Voters in the Central African Republic cast their ballots today in delayed legislative elections and a presidential run-off which they hope will bring peace after the country’s worst sectarian violence since independence in 1960.
The nation, dogged by coups, violence and misrule since winning independence from France, could take a step towards rebirth if the polls and their aftermath go smoothly.
“It’s crucial that people vote today,” said Paterne, a voter in his 40s, as he queued at a polling station in the capital Bangui. “For the first time, we have a true opportunity to turn our backs on war.”
The vote apparently passed off peacefully, with security tight as UN peacekeepers and French soldiers helped to patrol areas where tensions remain high.
The two men in the close presidential race are both former prime ministers who have campaigned on promises to restore security and boost the economy in the mineral-rich but dirt-poor country.
Anicet Georges Dologuele, a 58-year-old former central banker known as “Mr Clean” for his efforts to bring transparency to murky public finances, won the first round on December 30, taking 23.78 per cent of the vote.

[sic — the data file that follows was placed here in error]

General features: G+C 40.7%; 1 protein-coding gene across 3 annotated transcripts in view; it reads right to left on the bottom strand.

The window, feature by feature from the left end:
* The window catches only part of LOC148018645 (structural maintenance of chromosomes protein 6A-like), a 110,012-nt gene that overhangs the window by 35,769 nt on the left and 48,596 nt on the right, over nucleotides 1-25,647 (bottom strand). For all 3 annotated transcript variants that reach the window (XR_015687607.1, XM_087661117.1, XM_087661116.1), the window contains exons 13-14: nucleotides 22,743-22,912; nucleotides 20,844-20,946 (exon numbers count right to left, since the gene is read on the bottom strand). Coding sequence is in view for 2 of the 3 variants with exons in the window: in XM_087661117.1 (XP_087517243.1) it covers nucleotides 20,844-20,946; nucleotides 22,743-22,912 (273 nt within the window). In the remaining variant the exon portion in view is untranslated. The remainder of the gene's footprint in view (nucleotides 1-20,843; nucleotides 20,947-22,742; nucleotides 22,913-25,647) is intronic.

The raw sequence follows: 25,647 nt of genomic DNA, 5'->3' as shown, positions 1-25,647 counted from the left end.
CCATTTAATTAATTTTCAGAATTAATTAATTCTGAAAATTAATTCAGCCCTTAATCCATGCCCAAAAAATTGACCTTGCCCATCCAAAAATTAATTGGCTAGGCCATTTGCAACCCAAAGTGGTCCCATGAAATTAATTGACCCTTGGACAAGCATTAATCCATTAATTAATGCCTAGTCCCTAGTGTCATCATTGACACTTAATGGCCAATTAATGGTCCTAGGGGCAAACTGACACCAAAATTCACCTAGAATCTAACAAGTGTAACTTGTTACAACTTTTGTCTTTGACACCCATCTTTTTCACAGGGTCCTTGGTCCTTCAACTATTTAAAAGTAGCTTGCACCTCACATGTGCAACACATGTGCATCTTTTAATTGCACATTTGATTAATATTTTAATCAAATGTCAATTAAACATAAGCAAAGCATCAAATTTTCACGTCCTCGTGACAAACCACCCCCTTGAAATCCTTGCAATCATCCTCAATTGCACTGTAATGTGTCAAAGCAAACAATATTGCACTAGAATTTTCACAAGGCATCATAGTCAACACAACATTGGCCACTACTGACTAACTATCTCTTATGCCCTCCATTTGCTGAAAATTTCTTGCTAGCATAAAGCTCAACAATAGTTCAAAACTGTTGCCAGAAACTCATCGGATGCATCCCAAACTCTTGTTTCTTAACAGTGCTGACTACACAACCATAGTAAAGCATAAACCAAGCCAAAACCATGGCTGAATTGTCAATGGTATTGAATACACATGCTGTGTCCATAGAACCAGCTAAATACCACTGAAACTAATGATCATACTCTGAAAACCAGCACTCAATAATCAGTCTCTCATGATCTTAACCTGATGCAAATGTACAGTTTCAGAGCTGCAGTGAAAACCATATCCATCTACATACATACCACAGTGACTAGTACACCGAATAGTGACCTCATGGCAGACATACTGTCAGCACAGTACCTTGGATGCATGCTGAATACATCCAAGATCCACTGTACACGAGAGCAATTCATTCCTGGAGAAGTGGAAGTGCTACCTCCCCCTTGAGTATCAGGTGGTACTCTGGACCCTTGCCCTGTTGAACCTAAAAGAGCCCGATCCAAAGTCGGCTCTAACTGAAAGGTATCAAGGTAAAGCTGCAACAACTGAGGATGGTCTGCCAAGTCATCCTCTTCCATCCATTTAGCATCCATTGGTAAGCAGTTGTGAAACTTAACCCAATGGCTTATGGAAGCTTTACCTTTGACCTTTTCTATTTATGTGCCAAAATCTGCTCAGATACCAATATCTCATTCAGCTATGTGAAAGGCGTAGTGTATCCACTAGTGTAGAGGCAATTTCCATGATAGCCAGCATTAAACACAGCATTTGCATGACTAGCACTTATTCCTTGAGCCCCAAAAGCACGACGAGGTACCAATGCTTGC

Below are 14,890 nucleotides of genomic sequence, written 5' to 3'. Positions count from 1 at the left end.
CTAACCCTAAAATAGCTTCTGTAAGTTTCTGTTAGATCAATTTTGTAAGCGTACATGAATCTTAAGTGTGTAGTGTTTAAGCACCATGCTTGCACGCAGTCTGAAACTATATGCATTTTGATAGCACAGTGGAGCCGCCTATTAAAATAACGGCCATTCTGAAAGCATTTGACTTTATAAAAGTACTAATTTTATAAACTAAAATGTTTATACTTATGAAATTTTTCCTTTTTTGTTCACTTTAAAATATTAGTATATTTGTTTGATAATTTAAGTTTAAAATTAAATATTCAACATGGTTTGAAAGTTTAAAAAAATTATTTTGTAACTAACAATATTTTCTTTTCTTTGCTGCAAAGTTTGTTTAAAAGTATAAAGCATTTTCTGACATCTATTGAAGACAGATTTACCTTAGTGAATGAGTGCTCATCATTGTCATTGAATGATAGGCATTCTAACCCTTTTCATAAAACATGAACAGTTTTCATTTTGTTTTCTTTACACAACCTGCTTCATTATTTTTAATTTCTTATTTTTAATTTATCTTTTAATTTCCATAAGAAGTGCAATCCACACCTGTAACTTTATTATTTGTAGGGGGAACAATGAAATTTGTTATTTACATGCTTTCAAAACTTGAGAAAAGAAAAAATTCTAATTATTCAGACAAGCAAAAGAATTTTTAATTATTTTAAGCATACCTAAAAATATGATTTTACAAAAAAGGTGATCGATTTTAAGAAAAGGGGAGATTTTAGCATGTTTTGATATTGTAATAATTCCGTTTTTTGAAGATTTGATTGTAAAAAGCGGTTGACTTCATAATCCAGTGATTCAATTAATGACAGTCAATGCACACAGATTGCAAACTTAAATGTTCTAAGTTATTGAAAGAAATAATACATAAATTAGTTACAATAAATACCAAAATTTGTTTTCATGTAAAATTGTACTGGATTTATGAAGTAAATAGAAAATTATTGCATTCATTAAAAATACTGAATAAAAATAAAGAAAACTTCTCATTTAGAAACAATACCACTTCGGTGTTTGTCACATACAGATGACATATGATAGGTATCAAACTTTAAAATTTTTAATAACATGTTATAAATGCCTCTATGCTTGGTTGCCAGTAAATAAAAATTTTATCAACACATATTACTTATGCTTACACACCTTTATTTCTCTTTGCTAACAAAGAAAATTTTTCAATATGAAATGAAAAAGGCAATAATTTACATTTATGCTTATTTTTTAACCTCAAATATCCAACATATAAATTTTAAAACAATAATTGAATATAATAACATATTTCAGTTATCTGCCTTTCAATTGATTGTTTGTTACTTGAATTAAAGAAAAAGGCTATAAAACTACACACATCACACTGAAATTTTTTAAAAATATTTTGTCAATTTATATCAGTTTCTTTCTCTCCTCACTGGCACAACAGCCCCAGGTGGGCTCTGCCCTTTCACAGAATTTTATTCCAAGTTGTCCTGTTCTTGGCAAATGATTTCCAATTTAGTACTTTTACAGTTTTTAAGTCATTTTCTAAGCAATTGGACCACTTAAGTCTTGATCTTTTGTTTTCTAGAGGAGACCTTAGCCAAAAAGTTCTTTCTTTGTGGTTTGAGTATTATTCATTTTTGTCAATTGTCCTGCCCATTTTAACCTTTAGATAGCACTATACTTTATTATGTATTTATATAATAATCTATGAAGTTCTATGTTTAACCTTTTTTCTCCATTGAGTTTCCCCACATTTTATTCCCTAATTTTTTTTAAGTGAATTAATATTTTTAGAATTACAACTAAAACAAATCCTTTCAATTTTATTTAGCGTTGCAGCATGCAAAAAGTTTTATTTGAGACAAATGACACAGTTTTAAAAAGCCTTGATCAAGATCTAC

He faced Faustin Archange Touadera, a former maths professor, in the run-off. Also 58, Touadera was standing as an independent and surprised everyone by coming second in the first round with 19.4 per cent.
Touadera’s popularity stems from a measure he introduced as prime minister—paying government salaries directly into bank accounts, ending decades of pay arrears and unpaid wages.
Dologuele wished voters a happy Valentine’s Day as he cast his ballot in Bangui. “Valentine’s is a celebration of love, and I’d like Central Africans to see voting today as an act of love for their country.”
He spoke of the “joy of being able to vote in the second round and in doing so, to participate in the transition and the start of a new era for the Central African Republic”.
Touadera, speaking to voters near the working-class neighbourhood of Boy Rabe, pitched himself as the people’s candidate. “I am confident of the outcome of the vote,” he told supporters who were already addressing him as “president”.
Central Africans also voted in a re-run of the last legislative election, also held on December 30, that was later annulled over numerous irregularities. A total of 1,800 candidates were competing for 105 seats in the National Assembly.